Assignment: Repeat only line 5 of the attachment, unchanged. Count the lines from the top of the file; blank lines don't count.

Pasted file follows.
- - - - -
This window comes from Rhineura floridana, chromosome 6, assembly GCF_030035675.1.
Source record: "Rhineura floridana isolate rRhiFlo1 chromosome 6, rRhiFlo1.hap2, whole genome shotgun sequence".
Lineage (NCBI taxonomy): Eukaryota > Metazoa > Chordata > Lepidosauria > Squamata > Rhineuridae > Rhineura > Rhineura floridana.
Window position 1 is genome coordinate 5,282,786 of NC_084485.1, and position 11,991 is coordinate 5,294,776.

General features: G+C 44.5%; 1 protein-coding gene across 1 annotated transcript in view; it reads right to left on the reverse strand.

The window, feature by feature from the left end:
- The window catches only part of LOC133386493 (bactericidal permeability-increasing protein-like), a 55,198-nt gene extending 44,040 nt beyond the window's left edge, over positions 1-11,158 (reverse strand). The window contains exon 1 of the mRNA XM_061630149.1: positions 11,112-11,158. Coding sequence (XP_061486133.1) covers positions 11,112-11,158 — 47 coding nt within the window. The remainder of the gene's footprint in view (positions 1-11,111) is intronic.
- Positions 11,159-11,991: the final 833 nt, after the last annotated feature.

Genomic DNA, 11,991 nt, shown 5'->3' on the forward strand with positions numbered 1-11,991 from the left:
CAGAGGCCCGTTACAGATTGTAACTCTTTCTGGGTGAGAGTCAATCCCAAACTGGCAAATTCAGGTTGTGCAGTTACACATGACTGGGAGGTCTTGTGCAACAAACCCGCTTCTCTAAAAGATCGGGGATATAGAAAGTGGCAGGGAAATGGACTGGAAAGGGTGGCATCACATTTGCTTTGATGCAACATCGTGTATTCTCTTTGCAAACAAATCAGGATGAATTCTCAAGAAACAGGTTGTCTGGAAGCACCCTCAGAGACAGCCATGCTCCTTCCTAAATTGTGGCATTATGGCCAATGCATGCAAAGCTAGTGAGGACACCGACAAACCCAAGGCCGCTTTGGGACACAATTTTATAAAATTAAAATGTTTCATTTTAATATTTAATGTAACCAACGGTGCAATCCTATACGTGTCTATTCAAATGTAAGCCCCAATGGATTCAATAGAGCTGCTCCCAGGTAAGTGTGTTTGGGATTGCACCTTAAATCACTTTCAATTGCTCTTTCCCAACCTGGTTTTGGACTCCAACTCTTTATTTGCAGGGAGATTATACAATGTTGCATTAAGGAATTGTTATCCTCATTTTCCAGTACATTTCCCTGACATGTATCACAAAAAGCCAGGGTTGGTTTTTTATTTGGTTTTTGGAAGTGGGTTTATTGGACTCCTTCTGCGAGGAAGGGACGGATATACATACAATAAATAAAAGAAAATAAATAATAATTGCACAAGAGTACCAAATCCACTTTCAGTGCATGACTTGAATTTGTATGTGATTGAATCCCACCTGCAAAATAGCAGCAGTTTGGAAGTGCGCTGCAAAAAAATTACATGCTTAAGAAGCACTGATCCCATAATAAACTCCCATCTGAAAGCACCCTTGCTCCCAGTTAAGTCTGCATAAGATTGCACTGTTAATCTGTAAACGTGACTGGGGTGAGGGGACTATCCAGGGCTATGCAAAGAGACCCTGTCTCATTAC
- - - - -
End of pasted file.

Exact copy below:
General features: G+C 44.5%; 1 protein-coding gene across 1 annotated transcript in view; it reads right to left on the reverse strand.